Early in their camouflage experiments the Navy realized there was no "one best scheme" and that a variety should be made available for different regions and missions. They initially chose dark, medium, and light color camouflage plus a graded scheme with multiple colors, and finally deceptive schemes that sought to make one type of ship look like another.
The Navy had also been experimenting with paint formulas, changing the prewar #5 Standard Navy Gray for a variety of colors in new types of paint. While the formulas changed during experimentation, they were aimed at specific targets in color based on the Munsell color system (based off of the 1929 book, which has different values than a modern Munsell standard). By 1940 the Navy had started on a purplish-blue range of colors using a white base mixed with different ratios of a dark tinting paste in order to get different colors. A quick description of the Munsell system blended from the June, 1942 and Setptember 1941 SHIPS-2s is as follows:
The letters of the Munsell notation refer to the hue, the first number refers to the reflection factor, and the second number refers to the degree of purity of the hue, that is, the absence of gray. A light paint has a larger per cent of reflection than a dark paint. This per cent may be called the reflection factor. The reflection factor is independent of the color (hue) of the surface. The specification that a certain is "Munsell PB 5/2" means that under daylight illumination the paint matches color and brightness the colored rectangle in the Munsell Book of Color on page "Purple Blue", row 5, column 2.
The results of the tests was first officially codified in a January, 1941 document titled "SHIPS-2." Released by the Bureau of Ships, SHIPS-2 was updated throughout the war with camouflage measures and paint colors that were to be used on Navy ships from the smallest lighter to the mighty capital ships. These colors and their 1929 Munsell values are included below for the correspondence that referrs to colors by Munsell rather than official Navy designation.
The initial experiements had settled on colors labeled "Dark Gray," "Ocean Gray," and "Light Gray." Various formulas were tried, and by early 1941 three had been chosen. Each was given a desigation starting with the number 5, denoting it was to be used on vertical surfaces, and a letter designation corresponding to the color name. 5-D was the Dark Gray, 5-O was Ocean Gray, and 5-L was Light Gray. The last two of these were designed to be mixed from two parts; a white base and a dark blue (almost black) tinting paste in different ratios, a practice the Navy expanded during the war as new colors were desired.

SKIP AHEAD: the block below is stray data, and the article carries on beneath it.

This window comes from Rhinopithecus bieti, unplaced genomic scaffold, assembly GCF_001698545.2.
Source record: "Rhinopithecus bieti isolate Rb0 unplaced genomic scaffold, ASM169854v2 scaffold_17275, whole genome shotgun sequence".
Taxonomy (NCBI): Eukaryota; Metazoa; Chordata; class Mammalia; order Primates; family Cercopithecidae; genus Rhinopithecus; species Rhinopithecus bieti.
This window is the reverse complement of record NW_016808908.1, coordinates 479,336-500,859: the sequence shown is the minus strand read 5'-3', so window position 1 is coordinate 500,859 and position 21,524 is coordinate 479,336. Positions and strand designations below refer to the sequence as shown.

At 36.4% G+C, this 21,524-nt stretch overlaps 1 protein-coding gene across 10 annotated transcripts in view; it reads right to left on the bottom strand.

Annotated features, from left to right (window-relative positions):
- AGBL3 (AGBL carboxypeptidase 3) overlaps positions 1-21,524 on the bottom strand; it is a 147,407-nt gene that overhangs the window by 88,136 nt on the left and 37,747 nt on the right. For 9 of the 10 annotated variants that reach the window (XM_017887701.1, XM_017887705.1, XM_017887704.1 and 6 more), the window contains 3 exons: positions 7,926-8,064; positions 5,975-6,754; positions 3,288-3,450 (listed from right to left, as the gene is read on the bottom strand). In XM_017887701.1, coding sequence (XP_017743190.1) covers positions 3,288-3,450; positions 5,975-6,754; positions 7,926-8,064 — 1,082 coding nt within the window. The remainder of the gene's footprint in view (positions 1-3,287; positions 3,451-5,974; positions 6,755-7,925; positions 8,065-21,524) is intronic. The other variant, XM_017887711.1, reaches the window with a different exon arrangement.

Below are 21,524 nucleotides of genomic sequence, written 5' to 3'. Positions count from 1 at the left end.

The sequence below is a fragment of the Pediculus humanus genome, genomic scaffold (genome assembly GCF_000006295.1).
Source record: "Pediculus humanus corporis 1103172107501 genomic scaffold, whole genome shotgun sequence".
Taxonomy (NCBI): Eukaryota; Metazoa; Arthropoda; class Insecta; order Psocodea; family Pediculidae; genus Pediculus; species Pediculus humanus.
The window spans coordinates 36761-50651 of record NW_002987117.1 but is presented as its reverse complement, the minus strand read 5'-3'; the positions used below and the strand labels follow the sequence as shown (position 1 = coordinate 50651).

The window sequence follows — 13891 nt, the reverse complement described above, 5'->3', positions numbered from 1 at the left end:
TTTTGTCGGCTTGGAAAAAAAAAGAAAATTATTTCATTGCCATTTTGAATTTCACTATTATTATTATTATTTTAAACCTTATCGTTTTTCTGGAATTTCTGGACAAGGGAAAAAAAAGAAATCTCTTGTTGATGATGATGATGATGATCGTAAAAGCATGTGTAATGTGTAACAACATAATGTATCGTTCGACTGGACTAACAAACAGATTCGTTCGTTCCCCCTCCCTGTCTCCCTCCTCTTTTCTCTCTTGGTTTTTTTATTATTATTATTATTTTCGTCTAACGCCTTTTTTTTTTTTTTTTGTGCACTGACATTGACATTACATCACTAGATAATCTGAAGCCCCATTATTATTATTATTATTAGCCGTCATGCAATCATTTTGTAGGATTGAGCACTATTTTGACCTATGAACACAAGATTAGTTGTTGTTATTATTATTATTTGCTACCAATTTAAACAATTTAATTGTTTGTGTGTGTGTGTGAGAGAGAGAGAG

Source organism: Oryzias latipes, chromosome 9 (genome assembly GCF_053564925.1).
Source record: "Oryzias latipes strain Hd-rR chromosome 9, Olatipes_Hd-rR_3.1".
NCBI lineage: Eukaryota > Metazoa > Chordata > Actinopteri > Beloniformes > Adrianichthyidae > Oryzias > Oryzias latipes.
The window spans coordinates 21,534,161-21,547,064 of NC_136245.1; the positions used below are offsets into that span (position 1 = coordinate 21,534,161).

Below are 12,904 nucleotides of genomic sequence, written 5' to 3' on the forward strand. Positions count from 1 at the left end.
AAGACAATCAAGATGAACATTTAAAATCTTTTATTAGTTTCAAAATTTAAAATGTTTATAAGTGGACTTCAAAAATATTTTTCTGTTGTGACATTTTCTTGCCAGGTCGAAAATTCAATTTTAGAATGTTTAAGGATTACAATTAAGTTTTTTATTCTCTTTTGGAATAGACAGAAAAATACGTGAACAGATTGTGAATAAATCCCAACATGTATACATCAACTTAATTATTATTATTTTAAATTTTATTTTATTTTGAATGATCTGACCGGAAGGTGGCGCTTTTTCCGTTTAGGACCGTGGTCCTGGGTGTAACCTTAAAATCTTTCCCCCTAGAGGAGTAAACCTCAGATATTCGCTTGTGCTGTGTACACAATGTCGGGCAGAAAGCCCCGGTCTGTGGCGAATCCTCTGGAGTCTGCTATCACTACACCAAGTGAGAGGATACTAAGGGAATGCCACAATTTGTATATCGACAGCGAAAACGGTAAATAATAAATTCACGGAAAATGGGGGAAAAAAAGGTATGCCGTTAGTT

In service, there were actually two slightly different 5-Ds that were authorized; the initial application consisted of a black tinting paste mixed with old stock of the pre-war gray versus the "official" 5-D that was completely neutral. The converted 5-D was first used on the Pacific fleet in late May of 1941 and may have stil been in use on many of the ships as the Navy decided soon after its first use to discontinue 5-D. It had been decided fairly quickly on the east coast that 5-D was unsuitable, and a new color, 5-S Sea Blue was created. 5-D was ordered discontinuted at the end of July, 1941, and the Navy paint manufacturing yards switched to 5-S in its place.
But even 5-S was unacceptable, and a darker mixture, designated 5-N Navy Blue was created in the fall and tested on some ships of the East Coast fleet. 5-S continued in use in an inconsistant pattern through 1942, but for the most part ships began transitioning to 5-N in their camouflage starting in December of 1941. Both 5-S and 5-N were composed of the same white base and tinting material as 5-L and 5-O, meaning that no new supply chains were needed. In 5-N Navy Blue, the Navy found a paint color it found acceptible for both the Pacific and Atlantic theaters, and it would remain in use past the end of the war.